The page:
MOUNTAIN VIEW, CALIF. — When some of the world's biggest media and advertising companies talk about Google Inc., they borrow a term from the teen flick "Mean Girls."
Google, as they see it, is a "frenemy" -- an enemy who acts like a friend, or part friend, part enemy. Martin Sorrell, chairman and chief executive of advertising giant WPP Group, recently used the term. He is among the media executives who can't decide whether Google is trying to help their business or kill it.
That's where David Eun comes in. As vice president of content partnerships, the former NBC and Time Warner Inc. executive is Google's ambassador to the television, movie, publishing and local-media industries.
With its digital distribution power in high demand, Google has developed some goodwill in the media business. Whereas Yahoo Inc., Microsoft Corp. and AOL are developing original video programming, Google says it won't create content to compete with traditional media. Eun and his colleagues have struck deals to distribute MTV Networks clips on websites that run Google-brokered ads and with CBS, Universal Music Group and others to distribute video on YouTube, which Google bought in November for $1.65 billion.
Still, many media and advertising executives are wary of Google's expanding role in connecting audiences to digital content. The Internet company is defending against lawsuits brought by publishers and foreign news organizations alleging improper copying of their material. Record labels and TV networks are also upset about the unlicensed posting of their copyrighted works on YouTube.
In an interview at the company's campus in Mountain View, Calif., Eun reflected on a turbulent year for the media business and made his case for Google as friend, not foe.
Question: This fall, for the first time in the history of television, just about every prime-time show was available, legally, the next day, either for purchase on iTunes or free on the networks' websites. Is that a promising sign?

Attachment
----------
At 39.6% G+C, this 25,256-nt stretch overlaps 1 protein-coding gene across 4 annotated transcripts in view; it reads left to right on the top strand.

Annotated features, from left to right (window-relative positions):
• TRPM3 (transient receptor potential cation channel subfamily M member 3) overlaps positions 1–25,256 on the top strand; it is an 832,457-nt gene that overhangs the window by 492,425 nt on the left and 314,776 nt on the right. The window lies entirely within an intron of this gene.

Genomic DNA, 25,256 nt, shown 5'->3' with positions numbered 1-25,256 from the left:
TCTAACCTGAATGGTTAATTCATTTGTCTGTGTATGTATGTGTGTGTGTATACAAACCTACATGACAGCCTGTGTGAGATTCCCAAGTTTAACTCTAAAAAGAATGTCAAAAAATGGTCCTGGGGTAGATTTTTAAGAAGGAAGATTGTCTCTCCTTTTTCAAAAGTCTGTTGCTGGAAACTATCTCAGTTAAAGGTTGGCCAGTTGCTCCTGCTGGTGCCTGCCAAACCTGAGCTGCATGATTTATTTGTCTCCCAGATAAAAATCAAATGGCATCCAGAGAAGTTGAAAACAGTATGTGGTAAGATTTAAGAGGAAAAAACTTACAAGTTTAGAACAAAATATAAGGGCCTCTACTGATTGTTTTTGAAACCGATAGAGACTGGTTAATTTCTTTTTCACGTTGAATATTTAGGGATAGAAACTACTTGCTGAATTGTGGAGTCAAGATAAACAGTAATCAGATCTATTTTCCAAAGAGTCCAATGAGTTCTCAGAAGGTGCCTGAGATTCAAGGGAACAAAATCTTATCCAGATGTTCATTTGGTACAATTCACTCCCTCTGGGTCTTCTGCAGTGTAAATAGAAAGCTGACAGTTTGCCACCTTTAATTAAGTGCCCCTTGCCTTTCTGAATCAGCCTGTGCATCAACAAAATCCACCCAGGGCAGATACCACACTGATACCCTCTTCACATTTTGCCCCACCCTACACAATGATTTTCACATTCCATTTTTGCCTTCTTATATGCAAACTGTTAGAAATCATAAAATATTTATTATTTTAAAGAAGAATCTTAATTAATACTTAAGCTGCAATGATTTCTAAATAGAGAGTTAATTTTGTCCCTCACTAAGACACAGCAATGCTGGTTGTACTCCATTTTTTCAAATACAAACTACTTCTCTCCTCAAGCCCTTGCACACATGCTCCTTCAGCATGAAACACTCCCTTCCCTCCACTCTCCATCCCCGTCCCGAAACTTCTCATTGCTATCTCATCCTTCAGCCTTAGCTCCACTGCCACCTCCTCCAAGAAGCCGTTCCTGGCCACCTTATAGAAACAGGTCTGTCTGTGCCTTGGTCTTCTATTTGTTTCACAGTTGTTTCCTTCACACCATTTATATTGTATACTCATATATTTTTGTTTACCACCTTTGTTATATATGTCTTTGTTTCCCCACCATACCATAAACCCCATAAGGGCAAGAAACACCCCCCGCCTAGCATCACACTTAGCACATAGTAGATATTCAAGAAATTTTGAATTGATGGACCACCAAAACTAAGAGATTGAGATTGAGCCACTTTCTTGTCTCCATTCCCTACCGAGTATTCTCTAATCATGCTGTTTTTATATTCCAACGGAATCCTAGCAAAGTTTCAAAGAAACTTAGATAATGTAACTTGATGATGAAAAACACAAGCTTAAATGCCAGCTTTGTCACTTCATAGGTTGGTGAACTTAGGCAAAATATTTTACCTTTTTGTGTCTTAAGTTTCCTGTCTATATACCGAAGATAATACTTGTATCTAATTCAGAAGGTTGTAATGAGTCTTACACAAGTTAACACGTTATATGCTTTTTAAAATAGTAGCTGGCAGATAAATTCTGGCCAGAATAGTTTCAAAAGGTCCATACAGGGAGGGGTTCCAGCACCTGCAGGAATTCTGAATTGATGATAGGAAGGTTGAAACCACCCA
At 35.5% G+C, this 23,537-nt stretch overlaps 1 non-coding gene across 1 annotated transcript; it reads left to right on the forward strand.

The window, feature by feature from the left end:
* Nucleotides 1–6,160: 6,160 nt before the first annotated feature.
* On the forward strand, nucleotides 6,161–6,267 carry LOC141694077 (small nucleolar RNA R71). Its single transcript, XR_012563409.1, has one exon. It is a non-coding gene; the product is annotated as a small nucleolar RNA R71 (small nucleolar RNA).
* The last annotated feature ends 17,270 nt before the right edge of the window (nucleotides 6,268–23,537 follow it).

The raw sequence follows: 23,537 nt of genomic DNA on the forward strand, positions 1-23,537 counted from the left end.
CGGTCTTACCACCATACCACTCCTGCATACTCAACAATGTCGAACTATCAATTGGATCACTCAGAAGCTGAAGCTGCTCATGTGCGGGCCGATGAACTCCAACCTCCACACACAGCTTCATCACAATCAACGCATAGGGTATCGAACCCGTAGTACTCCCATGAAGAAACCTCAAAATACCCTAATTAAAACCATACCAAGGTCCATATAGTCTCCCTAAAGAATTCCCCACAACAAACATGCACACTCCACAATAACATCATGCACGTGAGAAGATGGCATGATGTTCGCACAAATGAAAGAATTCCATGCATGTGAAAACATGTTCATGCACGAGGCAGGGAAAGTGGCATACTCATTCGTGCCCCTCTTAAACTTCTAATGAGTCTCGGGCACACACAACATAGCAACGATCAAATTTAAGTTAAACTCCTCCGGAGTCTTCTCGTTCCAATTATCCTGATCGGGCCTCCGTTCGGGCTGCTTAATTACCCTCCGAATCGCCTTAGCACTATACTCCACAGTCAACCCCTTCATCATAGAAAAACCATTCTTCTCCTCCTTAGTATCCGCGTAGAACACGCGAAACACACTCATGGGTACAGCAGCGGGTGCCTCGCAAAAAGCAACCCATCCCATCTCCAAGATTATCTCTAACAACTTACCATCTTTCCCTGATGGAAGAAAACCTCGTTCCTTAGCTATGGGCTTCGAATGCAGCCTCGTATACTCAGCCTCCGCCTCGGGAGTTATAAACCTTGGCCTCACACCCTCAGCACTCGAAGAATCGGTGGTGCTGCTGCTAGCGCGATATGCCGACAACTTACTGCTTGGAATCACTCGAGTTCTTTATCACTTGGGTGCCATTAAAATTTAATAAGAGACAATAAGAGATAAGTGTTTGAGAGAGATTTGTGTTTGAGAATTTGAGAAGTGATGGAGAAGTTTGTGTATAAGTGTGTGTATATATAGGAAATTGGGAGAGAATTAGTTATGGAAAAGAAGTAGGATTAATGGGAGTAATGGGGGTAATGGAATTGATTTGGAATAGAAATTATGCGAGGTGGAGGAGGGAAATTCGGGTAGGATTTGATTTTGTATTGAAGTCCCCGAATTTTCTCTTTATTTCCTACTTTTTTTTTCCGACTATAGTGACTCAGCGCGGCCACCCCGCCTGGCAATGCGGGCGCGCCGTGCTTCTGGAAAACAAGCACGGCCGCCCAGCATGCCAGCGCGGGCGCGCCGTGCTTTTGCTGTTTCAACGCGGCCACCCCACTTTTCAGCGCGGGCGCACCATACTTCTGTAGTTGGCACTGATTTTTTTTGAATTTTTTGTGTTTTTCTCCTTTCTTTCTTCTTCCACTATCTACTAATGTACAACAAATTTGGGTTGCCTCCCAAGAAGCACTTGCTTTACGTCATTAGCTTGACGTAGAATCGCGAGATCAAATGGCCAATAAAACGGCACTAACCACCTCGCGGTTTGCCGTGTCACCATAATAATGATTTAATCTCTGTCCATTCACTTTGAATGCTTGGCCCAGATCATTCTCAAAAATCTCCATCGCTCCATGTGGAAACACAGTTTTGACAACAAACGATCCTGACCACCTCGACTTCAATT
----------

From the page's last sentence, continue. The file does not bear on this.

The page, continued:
Answer: It is a good sign. I think it's just that, though -- it's a sign, not necessarily a conclusion of a large strategic shift in the industry. What it signals to me is that, to their credit, content owners are willing to experiment.
No one knows exactly how it's going to shake out. But we believe that if you stay focused on the user and you respect the copyright of the content owners, then you can work together to try things -- to learn and gather information. We think there will be a business one day, but you need everyone being very thoughtful about it and working together. It's not like you're going to flip on a switch and all of a sudden it's as large as the DVD business or the network television advertising business.
Q: In the evolution of the media, what do you think 2006 is going to be remembered for?
A: One is the fact that a lot of traditional media companies were very publicly aggressive about making their programming available on the Web.
The second would be the amount of change in the organizations, which signals that these companies are trying to figure out how to structure themselves to really understand and benefit from the Internet, how to create a real business from it.
Third is, you can't ignore YouTube.
Q: What are you learning from YouTube?
A: What we're finding is that there are huge similarities. They're very dedicated to the user experience. They're really focused on "What's the best thing we can do for our users?" They really are committed to working with content owners, as are we. They understand and respect copyrights, they truly do.
YouTube was doubling down on what we were doing before. They don't own the content, they're a platform. They're offering ... tools to people to upload their stuff.
Q: One of your jobs is to be the guy who says, "We're not the enemy" to media companies. What do you think when you hear people like Martin Sorrell call you a "frenemy"?
A: At the end of the day, I just point to actual data. [In the third quarter], we paid $780 million out to partners in our AdSense program. Clearly, we do best when our partners do well. Our whole business model is structured around partnering. As we think about our mission of connecting users with information -- beyond Web pages, into what's printed on newspapers, magazines or a book, or what's on video -- we think about it in a partner-centric way.
When people say we're to be feared, I never quite know what to make of that. You can always opt out: We never force you to work with us. We typically don't do exclusive deals, so you're never stuck working with us. And it's public that in most cases we still give the majority of every dollar we create from a partnership to the partners, so you still get the lion's share of the money. What about that sounds so unfriendly?